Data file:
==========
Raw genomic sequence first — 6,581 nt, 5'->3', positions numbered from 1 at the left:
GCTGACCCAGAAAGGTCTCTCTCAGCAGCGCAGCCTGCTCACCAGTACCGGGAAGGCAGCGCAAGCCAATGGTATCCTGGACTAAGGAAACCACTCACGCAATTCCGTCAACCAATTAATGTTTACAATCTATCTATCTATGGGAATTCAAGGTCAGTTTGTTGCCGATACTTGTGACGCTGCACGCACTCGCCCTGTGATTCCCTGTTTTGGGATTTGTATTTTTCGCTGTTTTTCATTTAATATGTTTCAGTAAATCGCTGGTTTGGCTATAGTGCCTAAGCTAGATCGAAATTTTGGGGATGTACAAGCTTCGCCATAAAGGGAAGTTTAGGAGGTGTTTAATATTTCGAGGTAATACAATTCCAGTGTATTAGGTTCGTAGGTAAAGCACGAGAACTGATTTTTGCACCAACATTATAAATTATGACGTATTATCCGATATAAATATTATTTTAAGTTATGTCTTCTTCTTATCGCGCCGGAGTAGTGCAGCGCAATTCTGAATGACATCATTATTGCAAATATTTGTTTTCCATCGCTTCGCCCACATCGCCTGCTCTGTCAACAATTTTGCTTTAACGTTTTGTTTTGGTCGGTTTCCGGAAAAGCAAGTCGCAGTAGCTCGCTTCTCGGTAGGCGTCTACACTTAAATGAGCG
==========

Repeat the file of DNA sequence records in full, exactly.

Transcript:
Raw genomic sequence first — 6,581 nt, 5'->3', positions numbered from 1 at the left:
GCTGACCCAGAAAGGTCTCTCTCAGCAGCGCAGCCTGCTCACCAGTACCGGGAAGGCAGCGCAAGCCAATGGTATCCTGGACTAAGGAAACCACTCACGCAATTCCGTCAACCAATTAATGTTTACAATCTATCTATCTATGGGAATTCAAGGTCAGTTTGTTGCCGATACTTGTGACGCTGCACGCACTCGCCCTGTGATTCCCTGTTTTGGGATTTGTATTTTTCGCTGTTTTTCATTTAATATGTTTCAGTAAATCGCTGGTTTGGCTATAGTGCCTAAGCTAGATCGAAATTTTGGGGATGTACAAGCTTCGCCATAAAGGGAAGTTTAGGAGGTGTTTAATATTTCGAGGTAATACAATTCCAGTGTATTAGGTTCGTAGGTAAAGCACGAGAACTGATTTTTGCACCAACATTATAAATTATGACGTATTATCCGATATAAATATTATTTTAAGTTATGTCTTCTTCTTATCGCGCCGGAGTAGTGCAGCGCAATTCTGAATGACATCATTATTGCAAATATTTGTTTTCCATCGCTTCGCCCACATCGCCTGCTCTGTCAACAATTTTGCTTTAACGTTTTGTTTTGGTCGGTTTCCGGAAAAGCAAGTCGCAGTAGCTCGCTTCTCGGTAGGCGTCTACACTTAAATGAGCG